Track and Field head coach Keith Barnier is back in the office after dealing with some severe health problems over Christmas break.
Barnier was diagnosed with pulmonary embolism, a blockage in the lung’s main artery last month. He had two blood clots and had to undergo a new procedure in emergency surgery to save his life. The blood clots were a side effect from simple wrist surgery that took place in early December to repair injuries from a bicycle accident over the summer.
A few days after the surgery, he noticed it was getting harder to breathe. And on Dec. 16, the day his family was set to fly to Jamaica for Christmas, he went to the hospital because he could hardly breathe.
“The doctor said if I would have boarded the plane to Jamaica I would have died,” Barnier said.
After the surgery, he stayed in intensive care from Dec. 23-25. Though his family and friends thought it was terrible to spend Christmas in the hospital, Barnier said he was happy because it meant he was alive and breathing.
“I was scared in the sense that I knew I could die from it, but I felt really calm because I knew the doctor was good, and I had people praying for me in my room and all over the country,” Barnier said.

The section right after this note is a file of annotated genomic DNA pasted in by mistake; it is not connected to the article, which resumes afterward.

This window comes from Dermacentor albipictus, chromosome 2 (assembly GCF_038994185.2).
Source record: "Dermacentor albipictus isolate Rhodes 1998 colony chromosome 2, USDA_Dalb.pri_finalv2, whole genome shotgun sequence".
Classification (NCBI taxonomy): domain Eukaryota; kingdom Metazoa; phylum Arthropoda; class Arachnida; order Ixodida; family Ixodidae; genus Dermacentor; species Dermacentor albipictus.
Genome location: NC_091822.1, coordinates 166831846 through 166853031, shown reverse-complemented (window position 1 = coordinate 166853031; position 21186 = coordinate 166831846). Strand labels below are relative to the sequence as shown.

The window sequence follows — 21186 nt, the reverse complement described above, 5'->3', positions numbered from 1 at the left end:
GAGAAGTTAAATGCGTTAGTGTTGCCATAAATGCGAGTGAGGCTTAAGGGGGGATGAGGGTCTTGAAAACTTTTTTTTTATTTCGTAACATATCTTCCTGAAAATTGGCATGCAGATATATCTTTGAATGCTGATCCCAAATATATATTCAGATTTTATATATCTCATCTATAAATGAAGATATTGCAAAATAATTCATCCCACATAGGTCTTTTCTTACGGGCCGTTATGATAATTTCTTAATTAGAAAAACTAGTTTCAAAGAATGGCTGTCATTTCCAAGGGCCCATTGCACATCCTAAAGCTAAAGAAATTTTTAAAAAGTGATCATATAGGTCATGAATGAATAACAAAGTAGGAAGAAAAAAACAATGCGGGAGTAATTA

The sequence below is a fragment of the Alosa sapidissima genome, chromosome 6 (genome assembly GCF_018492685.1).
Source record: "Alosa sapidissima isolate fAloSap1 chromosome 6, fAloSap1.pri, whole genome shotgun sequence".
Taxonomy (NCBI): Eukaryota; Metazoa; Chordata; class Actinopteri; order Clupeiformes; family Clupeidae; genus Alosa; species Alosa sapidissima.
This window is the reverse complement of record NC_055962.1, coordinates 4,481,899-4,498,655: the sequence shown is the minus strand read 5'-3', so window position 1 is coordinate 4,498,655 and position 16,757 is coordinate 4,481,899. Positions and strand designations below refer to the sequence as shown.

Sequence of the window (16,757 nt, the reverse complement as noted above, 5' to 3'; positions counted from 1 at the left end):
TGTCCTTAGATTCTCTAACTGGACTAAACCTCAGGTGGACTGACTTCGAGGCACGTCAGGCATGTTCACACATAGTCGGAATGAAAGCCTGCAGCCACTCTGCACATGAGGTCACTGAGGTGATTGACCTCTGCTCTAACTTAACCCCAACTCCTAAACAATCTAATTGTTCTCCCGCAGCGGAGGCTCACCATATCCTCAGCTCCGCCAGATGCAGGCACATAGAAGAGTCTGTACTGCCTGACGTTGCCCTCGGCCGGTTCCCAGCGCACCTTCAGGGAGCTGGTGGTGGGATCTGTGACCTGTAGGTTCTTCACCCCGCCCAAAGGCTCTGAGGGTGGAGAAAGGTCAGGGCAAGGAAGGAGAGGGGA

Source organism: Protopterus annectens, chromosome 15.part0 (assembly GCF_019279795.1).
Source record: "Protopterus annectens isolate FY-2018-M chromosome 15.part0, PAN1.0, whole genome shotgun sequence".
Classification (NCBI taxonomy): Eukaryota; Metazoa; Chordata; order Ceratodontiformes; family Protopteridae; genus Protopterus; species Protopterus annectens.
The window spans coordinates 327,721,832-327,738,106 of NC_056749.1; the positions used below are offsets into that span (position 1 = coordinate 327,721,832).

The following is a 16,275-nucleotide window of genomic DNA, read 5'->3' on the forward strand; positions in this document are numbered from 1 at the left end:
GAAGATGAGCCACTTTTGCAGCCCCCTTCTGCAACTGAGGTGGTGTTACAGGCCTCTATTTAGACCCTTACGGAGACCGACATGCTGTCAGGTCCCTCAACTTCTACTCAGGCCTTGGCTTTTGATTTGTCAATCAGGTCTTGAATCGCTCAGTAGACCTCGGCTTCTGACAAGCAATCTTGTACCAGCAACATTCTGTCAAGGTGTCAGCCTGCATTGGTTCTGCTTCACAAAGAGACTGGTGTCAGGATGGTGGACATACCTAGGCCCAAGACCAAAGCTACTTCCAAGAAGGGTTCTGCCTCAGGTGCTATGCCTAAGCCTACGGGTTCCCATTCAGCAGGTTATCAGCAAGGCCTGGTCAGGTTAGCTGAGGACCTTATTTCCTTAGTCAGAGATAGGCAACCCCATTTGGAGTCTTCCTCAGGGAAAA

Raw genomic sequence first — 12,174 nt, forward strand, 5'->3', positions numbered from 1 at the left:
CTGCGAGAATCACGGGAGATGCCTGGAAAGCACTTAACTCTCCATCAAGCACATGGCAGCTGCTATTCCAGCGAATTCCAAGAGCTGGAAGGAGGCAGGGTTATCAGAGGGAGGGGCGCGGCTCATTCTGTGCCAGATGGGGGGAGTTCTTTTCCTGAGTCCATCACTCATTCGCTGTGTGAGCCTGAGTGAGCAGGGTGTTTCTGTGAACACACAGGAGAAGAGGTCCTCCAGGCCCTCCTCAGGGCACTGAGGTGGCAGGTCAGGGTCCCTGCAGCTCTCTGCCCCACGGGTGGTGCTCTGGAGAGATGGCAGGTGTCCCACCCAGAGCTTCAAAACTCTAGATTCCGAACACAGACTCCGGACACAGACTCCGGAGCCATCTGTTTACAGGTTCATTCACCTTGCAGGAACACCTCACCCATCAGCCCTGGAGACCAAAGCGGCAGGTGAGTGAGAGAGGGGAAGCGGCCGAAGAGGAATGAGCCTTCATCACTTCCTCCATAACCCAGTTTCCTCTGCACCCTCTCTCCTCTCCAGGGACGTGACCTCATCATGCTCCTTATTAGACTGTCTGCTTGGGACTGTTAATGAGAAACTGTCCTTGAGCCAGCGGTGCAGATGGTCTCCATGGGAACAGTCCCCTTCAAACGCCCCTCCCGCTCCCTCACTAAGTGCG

The coaching staff was prepared to continue Barnier’s vision of the program during his absence, said assistant track coach Aaron Lund.
“God was definitely watching over him and our team knows that he has a second chance at life,” Lund said. “When our athletes step on to the track, they know how to fight and never give up, just like Keith did.”
Barnier went back to the doctor Jan. 25 for an irregular heartbeat, which the doctors fixed with a cardioversion, a procedure in which an abnormally fast heartbeat is converted back to normal rhythm using electricity or drugs.
“I’ve learned that when your heart stops beating, everything stops, so you better take care of yourself,” Barnier said. “Secondly, we’re all going to die so there’s nothing more important than your personal relationship with Jesus Christ. We had some good talks during my time in the hospital.”
Barnier recently got permission to travel with the track team to Texas A&M this weekend, which will be his first track meet of the season.
“Coach Barnier is our leader and the captain of our ship,” Lund said. “Having him back at the meets is a great feeling. He brings a whole different level of professionalism and authentic emotion that the athletes truly respect. When [they] see him at the meet, I know they will push a little harder to make their head coach proud.”